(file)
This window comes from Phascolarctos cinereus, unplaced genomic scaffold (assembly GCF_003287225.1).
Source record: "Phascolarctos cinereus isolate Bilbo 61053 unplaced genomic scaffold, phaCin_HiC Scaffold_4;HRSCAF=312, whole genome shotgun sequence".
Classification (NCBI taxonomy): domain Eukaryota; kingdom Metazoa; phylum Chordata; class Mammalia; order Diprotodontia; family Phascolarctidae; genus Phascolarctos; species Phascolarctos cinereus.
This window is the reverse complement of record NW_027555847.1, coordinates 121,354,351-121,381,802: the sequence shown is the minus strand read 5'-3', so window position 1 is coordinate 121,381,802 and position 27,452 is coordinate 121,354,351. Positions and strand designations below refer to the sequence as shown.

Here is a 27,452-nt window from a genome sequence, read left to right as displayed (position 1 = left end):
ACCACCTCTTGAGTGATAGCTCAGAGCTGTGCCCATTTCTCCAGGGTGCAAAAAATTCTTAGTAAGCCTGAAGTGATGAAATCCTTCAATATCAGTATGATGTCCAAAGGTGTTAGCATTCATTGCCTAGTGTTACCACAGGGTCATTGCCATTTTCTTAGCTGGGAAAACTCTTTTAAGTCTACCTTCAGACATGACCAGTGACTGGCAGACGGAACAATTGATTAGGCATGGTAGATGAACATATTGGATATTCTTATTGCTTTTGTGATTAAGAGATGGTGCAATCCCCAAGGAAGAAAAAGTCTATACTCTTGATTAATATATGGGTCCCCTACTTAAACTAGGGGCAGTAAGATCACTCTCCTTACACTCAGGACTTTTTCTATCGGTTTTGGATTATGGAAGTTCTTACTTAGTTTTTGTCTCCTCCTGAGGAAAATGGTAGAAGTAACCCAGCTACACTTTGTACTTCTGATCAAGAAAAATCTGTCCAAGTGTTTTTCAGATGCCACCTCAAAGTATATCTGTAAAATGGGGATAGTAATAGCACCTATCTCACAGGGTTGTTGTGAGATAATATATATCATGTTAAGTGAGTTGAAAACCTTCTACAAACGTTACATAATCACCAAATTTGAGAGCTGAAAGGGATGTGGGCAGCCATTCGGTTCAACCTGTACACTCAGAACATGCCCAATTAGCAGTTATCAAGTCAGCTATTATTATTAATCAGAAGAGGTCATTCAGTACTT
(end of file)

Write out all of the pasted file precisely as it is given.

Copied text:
This window comes from Phascolarctos cinereus, unplaced genomic scaffold (assembly GCF_003287225.1).
Source record: "Phascolarctos cinereus isolate Bilbo 61053 unplaced genomic scaffold, phaCin_HiC Scaffold_4;HRSCAF=312, whole genome shotgun sequence".
Classification (NCBI taxonomy): domain Eukaryota; kingdom Metazoa; phylum Chordata; class Mammalia; order Diprotodontia; family Phascolarctidae; genus Phascolarctos; species Phascolarctos cinereus.
This window is the reverse complement of record NW_027555847.1, coordinates 121,354,351-121,381,802: the sequence shown is the minus strand read 5'-3', so window position 1 is coordinate 121,381,802 and position 27,452 is coordinate 121,354,351. Positions and strand designations below refer to the sequence as shown.

Here is a 27,452-nt window from a genome sequence, read left to right as displayed (position 1 = left end):
ACCACCTCTTGAGTGATAGCTCAGAGCTGTGCCCATTTCTCCAGGGTGCAAAAAATTCTTAGTAAGCCTGAAGTGATGAAATCCTTCAATATCAGTATGATGTCCAAAGGTGTTAGCATTCATTGCCTAGTGTTACCACAGGGTCATTGCCATTTTCTTAGCTGGGAAAACTCTTTTAAGTCTACCTTCAGACATGACCAGTGACTGGCAGACGGAACAATTGATTAGGCATGGTAGATGAACATATTGGATATTCTTATTGCTTTTGTGATTAAGAGATGGTGCAATCCCCAAGGAAGAAAAAGTCTATACTCTTGATTAATATATGGGTCCCCTACTTAAACTAGGGGCAGTAAGATCACTCTCCTTACACTCAGGACTTTTTCTATCGGTTTTGGATTATGGAAGTTCTTACTTAGTTTTTGTCTCCTCCTGAGGAAAATGGTAGAAGTAACCCAGCTACACTTTGTACTTCTGATCAAGAAAAATCTGTCCAAGTGTTTTTCAGATGCCACCTCAAAGTATATCTGTAAAATGGGGATAGTAATAGCACCTATCTCACAGGGTTGTTGTGAGATAATATATATCATGTTAAGTGAGTTGAAAACCTTCTACAAACGTTACATAATCACCAAATTTGAGAGCTGAAAGGGATGTGGGCAGCCATTCGGTTCAACCTGTACACTCAGAACATGCCCAATTAGCAGTTATCAAGTCAGCTATTATTATTAATCAGAAGAGGTCATTCAGTACTT